Tips for Parents of College Students

By Julia Califano · December 29, 2023 · 7 minute read

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Tips for Parents of College Students

When your child heads off to college, you are probably awash in all kinds of emotions. Pride, relief (yes, they got into school!), sadness, anxiety, and excitement can all swirl around you. Your baby is growing up and forging their own independent life. Will they make new friends? Like their classes and excel in them? Find their way around campus easily enough? Will they overspend, sleep through class, and stay out all Friday night?

Part of having a college student as a child means you must get used to some separation and lack of information. But that doesn’t mean you can’t continue to play a vital role in their life. Here, some wise advice about conversations to have, topics to cover, and when to help them have an amazing time at school.

Advice for Parents of College Students

Although each parent-child relationship is unique and each parent may face different challenges with their college student, there are moments that can be universal when your “baby” heads off to university life.

You’ll need to know how much to let go and encourage your child to become independent versus how much you should continue to provide support, whether that’s emotional support or financial.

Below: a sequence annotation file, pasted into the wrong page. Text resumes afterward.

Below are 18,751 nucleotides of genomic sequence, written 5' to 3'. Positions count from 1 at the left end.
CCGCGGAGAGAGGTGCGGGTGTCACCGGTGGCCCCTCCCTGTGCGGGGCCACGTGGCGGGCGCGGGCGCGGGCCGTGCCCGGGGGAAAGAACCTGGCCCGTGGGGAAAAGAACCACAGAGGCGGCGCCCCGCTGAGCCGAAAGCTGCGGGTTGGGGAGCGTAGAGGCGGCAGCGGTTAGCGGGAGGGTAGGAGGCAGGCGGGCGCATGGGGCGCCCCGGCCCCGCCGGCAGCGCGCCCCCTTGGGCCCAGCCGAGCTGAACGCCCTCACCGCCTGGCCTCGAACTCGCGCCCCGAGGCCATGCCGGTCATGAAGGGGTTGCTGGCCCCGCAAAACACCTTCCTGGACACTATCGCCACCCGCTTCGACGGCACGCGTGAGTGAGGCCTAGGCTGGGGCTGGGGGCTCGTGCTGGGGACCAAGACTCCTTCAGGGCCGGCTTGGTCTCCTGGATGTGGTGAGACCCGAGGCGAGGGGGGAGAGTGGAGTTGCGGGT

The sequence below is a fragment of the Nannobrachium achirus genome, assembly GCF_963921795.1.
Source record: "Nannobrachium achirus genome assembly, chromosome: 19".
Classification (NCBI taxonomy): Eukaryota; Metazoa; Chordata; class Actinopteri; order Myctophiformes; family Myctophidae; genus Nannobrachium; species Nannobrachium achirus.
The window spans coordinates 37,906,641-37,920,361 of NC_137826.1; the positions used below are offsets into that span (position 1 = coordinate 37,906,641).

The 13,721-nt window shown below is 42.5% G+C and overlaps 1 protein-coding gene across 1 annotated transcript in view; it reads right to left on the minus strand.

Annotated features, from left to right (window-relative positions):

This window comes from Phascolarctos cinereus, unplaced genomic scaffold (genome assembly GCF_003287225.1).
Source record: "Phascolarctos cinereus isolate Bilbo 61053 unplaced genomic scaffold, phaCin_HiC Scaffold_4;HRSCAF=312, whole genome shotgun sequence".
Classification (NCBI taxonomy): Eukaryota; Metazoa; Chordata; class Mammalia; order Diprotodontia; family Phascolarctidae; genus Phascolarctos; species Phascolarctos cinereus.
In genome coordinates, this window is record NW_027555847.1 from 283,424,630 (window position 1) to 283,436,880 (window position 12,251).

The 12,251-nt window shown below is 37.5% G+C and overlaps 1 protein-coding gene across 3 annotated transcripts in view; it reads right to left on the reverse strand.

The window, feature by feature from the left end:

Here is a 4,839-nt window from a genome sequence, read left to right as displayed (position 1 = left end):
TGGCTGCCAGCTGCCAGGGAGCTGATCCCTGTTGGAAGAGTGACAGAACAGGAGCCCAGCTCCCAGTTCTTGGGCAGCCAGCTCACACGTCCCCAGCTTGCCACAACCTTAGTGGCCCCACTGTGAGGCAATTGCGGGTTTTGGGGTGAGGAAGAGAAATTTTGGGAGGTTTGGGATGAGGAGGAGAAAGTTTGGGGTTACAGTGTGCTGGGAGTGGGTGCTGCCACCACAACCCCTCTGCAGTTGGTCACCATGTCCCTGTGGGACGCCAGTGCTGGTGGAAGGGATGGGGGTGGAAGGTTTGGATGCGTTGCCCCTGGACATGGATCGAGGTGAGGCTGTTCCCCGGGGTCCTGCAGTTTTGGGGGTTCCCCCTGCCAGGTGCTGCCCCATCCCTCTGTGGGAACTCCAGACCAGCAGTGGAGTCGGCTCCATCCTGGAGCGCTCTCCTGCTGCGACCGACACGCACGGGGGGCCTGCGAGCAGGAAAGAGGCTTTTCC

Where that line should be drawn for each child and parent depends upon things like the seriousness of the problems being faced and how temporary or permanent they may be. In general, though, tips include:

•   Listen, but try not to dive right into problem solving. This may not be the moment to lead with, “Here’s what you need to do…”

•   Be mindful about how often you communicate and give your college student space while also staying available. Texting constantly and expecting quick replies will be unrealistic for many parents.

•   You may be used to getting those report cards regularly and monitoring your child’s checkups at the doctor’s office. Recognize that now, times are changing, and you may not always be kept in the loop. FERPA (or the Federal Education Records Privacy Act) gives college students new privacy rights that can be defined pretty broadly. You may want to talk to your child about signing a FERPA waiver that will give you more access to information.

Accepting that college isn’t just about education but also about your child establishing themselves as an independent adult is an important transition for both of you.

💡 Quick Tip: Pay down your student loans faster with SoFi reward points you earn along the way.

Parenting College Students During Summer Break

Just when you figure out how to parent your child when he or she is away from school, summer break arrives with a different set of challenges. The young adult that you watched leave for college is probably not the same person who is returning. Maybe they don’t want to chat as much as before, or don’t seem as open to talk about daily life, friendships, and relationships.

The parent-child dynamic may be less about directing your kid’s actions and more about creating a collaborative partnership.